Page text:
When I was in graduate school for social work, I had to examine the role that boundaries played in my life. Social workers often work with people in vulnerable circumstances. Therefore, it is crucial to maintain clear boundaries to uphold professional integrity.
Problematic boundaries can be either too rigid or too loose. People with rigid boundaries do not allow others to get close to them and are often guarded. People with loose boundaries can be too open with others. They do not want to upset or disappoint anyone. It is important to be somewhere in between the two.
In examining my own boundaries, I discovered that they are a little on the loose side. I have a hard time saying no to people. I also avoid conflict. I wondered how having loose boundaries would affect me as a parent. Would I be able to appropriately protect my child when I struggle standing up for myself? I feared that I would let my kids down. Then it actually happened.
My family went to Ikea to buy a bookshelf for my five-year-old daughter’s bedroom. My daughter LOVES Ikea because they have a playroom with a huge ball pit. She begs me to leave her there while I shop. Although I always have reservations about it, I say yes, let her play, and I shop as quickly as I can.
The security seems to be tight. I don’t worry about my daughter getting out, or of someone kidnapping her, I worry about how she will interact with the other children. Will they be nice to her? Will they bully her? Will someone land on her in the ball pit and suffocate her? Yes, I honestly have these concerns. Until this last visit, my daughter never had any of those problems. I was beginning to worry less each time I left her there. But today things were different.
When you first drop your children off at the Ikea playroom, the children have to stand against a wall to be measured in order to see if they are tall enough to enter the playroom. My daughter was standing against the wall when another child, who appeared to be the same age, pushed my daughter out of the way so he could stand against the wall and be measured. My daughter came over to me in tears, telling me what had happened.
I knew what had happened because I saw it with my own two eyes. I don’t know where that child’s parents were, or if they had seen it, but nobody said a word to him about what he had done. My daughter is a very sensitive child and she feels things very deeply. After I calmed her down, I asked her if she still wanted to go into the playroom or if she wanted to stay with me. She insisted on going into the playroom. So I let her. I watched her go in and hoped that she would have a good time.
I left her there for 30 minutes. When I returned to pick her up, I couldn’t see her. Was she burried under the balls somewhere? I became nervous. The Ikea employee took a while to find her and when my daughter exited the playroom, it appeared as though she had been crying. I wiped her nose and asked her what happened. She began to cry.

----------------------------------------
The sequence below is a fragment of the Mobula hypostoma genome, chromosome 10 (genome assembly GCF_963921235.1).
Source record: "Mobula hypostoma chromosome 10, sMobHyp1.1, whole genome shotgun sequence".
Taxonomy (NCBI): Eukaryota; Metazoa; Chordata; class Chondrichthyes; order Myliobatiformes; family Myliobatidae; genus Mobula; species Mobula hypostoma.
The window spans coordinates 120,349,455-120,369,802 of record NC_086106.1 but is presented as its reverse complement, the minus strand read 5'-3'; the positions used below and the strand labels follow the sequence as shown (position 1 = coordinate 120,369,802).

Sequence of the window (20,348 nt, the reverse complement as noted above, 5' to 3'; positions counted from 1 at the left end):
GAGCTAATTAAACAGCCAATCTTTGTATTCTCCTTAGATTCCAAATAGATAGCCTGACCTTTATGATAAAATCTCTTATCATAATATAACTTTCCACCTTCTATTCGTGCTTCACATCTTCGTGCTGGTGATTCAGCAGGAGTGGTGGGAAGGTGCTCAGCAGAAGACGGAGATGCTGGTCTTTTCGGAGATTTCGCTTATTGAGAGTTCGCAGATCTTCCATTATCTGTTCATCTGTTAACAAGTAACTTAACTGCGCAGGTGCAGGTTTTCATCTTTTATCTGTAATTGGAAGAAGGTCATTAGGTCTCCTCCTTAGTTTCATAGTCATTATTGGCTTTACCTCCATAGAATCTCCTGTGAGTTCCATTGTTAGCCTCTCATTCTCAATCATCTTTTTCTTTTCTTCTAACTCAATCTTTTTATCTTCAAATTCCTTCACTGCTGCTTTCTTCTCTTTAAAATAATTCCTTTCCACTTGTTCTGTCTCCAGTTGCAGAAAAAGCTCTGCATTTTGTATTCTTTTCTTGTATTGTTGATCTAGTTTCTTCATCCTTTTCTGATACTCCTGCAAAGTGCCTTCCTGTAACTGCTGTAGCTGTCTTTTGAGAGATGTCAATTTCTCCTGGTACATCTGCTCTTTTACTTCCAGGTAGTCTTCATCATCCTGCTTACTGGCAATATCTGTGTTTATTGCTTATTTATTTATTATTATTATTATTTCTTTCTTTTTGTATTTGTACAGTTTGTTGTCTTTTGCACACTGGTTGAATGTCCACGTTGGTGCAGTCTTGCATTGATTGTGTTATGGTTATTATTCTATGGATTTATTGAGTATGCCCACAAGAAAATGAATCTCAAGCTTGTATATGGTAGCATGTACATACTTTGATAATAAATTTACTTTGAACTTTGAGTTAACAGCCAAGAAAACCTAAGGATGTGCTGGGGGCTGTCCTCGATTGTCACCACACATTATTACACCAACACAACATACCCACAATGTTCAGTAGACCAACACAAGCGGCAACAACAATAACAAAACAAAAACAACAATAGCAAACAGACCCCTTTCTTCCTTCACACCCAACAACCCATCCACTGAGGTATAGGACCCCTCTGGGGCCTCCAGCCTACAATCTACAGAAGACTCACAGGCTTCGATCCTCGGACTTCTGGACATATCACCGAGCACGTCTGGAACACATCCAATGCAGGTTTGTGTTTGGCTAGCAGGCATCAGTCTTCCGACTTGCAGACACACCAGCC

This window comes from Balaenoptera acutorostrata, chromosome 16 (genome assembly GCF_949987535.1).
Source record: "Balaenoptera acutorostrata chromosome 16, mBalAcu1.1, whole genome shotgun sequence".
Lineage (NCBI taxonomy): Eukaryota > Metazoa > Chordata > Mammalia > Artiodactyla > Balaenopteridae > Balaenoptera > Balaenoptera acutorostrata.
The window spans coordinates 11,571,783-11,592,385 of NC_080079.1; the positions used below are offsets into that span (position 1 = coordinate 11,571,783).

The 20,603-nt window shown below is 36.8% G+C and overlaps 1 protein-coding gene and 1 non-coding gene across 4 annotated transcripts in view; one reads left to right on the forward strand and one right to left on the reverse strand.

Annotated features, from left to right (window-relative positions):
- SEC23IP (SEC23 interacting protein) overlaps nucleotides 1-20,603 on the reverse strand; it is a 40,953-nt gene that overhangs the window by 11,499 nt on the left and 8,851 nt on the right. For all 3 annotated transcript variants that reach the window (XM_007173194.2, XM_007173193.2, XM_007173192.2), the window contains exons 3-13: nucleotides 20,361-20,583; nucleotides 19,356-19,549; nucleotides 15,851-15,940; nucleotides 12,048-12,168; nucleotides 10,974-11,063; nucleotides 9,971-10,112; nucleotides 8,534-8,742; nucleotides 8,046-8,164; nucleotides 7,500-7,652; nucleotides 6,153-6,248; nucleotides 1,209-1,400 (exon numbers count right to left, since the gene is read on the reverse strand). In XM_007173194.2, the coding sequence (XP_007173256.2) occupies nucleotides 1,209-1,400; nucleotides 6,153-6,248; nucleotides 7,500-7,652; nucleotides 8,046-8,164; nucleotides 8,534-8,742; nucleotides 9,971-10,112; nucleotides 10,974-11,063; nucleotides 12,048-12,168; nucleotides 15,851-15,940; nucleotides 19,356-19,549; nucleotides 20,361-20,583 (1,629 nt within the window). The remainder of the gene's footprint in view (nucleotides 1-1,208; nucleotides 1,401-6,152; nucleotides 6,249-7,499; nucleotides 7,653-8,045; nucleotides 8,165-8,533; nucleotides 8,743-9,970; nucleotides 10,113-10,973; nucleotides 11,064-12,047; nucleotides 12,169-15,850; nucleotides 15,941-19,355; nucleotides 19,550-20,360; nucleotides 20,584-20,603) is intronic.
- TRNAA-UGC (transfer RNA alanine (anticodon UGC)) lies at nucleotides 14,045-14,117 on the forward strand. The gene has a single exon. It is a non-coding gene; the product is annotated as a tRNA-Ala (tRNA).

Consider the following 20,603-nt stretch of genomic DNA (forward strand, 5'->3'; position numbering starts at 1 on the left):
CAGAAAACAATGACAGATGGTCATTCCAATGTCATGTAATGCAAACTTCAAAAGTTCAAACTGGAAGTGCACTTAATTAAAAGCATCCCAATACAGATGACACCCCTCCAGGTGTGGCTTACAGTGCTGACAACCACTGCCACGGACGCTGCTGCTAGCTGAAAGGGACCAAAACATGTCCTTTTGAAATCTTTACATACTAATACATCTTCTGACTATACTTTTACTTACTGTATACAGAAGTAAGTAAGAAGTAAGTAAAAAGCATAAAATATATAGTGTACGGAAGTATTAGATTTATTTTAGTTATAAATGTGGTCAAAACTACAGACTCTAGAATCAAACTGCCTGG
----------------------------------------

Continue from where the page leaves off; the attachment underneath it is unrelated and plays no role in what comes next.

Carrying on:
She said she was building a castle with the balls and there were two boys who kept knocking it down. She said that she kept telling them to stop, and that she was “screaming at the top of her lungs” but they didn’t listen. I became upset. Why didn’t someone help her? Who was supervising these children? I told her that if that were to ever happen again, she had to tell one of the adults in the yellow shirts who worked there. Then I told my husband that I will never leave my daughter there again.
I didn’t know how to handle the Ikea playroom situation as a parent. Should I have said something to the little boy who pushed my daughter when she was standing against the wall? Should I have complained to the Ikea employees about the boys who were bothering my daughter in the playroom? Should I have asked them about the kind of supervision they provide in there?
I really felt as though I let my daughter down because I didn’t stand up for her. I modeled for her the things that she could have said to the boys and I empathized with her feelings, but is that enough for a five-year-old? I know I’m not supposed to fight her battles for her because my job is to prepare her to handle herself in these situations when I’m not around, but am I asking too much? I honestly felt as though my fear of having my loose boundaries interfere with my ability to defend my own child was realized on this day.
I can only hope to learn from this experience. I recognize that I need to be more assertive not only for myself, but more importantly, for the welfare of my children. It’s okay to be assertive, right? One can be both firm and respectful. Who cares if I look like a crazy, overprotective mother, right? At least I’ll be doing right by my kids.
Should parents get involved in their children’s altercations outside of the home?
This is an original post for World Moms Blog by Kally Mocho of New Jersey, USA.
Attribution for the photo used in this post goes to fridaygirlx’s